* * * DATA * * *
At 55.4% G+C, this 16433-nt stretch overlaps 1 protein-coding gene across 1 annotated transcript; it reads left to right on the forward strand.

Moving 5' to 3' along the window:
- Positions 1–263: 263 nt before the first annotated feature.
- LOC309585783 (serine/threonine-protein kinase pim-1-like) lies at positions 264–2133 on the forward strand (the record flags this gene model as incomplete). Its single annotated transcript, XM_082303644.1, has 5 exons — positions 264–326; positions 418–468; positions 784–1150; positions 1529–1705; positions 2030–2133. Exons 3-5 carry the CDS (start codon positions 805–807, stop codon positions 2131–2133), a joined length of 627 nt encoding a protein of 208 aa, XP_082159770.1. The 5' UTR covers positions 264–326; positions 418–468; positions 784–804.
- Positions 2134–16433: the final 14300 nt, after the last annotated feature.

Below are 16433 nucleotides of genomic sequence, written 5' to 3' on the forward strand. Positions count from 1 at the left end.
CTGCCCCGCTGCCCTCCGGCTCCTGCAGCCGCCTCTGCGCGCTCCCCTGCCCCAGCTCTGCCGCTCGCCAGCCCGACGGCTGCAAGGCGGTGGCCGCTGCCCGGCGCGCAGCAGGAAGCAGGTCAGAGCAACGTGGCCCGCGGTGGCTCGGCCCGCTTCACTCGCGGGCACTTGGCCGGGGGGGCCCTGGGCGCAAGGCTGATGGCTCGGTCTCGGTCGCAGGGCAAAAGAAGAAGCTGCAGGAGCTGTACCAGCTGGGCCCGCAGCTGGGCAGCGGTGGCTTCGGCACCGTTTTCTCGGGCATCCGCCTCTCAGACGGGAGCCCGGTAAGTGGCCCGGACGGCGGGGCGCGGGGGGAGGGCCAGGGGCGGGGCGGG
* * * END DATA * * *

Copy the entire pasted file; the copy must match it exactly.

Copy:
At 55.4% G+C, this 16433-nt stretch overlaps 1 protein-coding gene across 1 annotated transcript; it reads left to right on the forward strand.

Moving 5' to 3' along the window:
- Positions 1–263: 263 nt before the first annotated feature.
- LOC309585783 (serine/threonine-protein kinase pim-1-like) lies at positions 264–2133 on the forward strand (the record flags this gene model as incomplete). Its single annotated transcript, XM_082303644.1, has 5 exons — positions 264–326; positions 418–468; positions 784–1150; positions 1529–1705; positions 2030–2133. Exons 3-5 carry the CDS (start codon positions 805–807, stop codon positions 2131–2133), a joined length of 627 nt encoding a protein of 208 aa, XP_082159770.1. The 5' UTR covers positions 264–326; positions 418–468; positions 784–804.
- Positions 2134–16433: the final 14300 nt, after the last annotated feature.

Below are 16433 nucleotides of genomic sequence, written 5' to 3' on the forward strand. Positions count from 1 at the left end.
CTGCCCCGCTGCCCTCCGGCTCCTGCAGCCGCCTCTGCGCGCTCCCCTGCCCCAGCTCTGCCGCTCGCCAGCCCGACGGCTGCAAGGCGGTGGCCGCTGCCCGGCGCGCAGCAGGAAGCAGGTCAGAGCAACGTGGCCCGCGGTGGCTCGGCCCGCTTCACTCGCGGGCACTTGGCCGGGGGGGCCCTGGGCGCAAGGCTGATGGCTCGGTCTCGGTCGCAGGGCAAAAGAAGAAGCTGCAGGAGCTGTACCAGCTGGGCCCGCAGCTGGGCAGCGGTGGCTTCGGCACCGTTTTCTCGGGCATCCGCCTCTCAGACGGGAGCCCGGTAAGTGGCCCGGACGGCGGGGCGCGGGGGGAGGGCCAGGGGCGGGGCGGG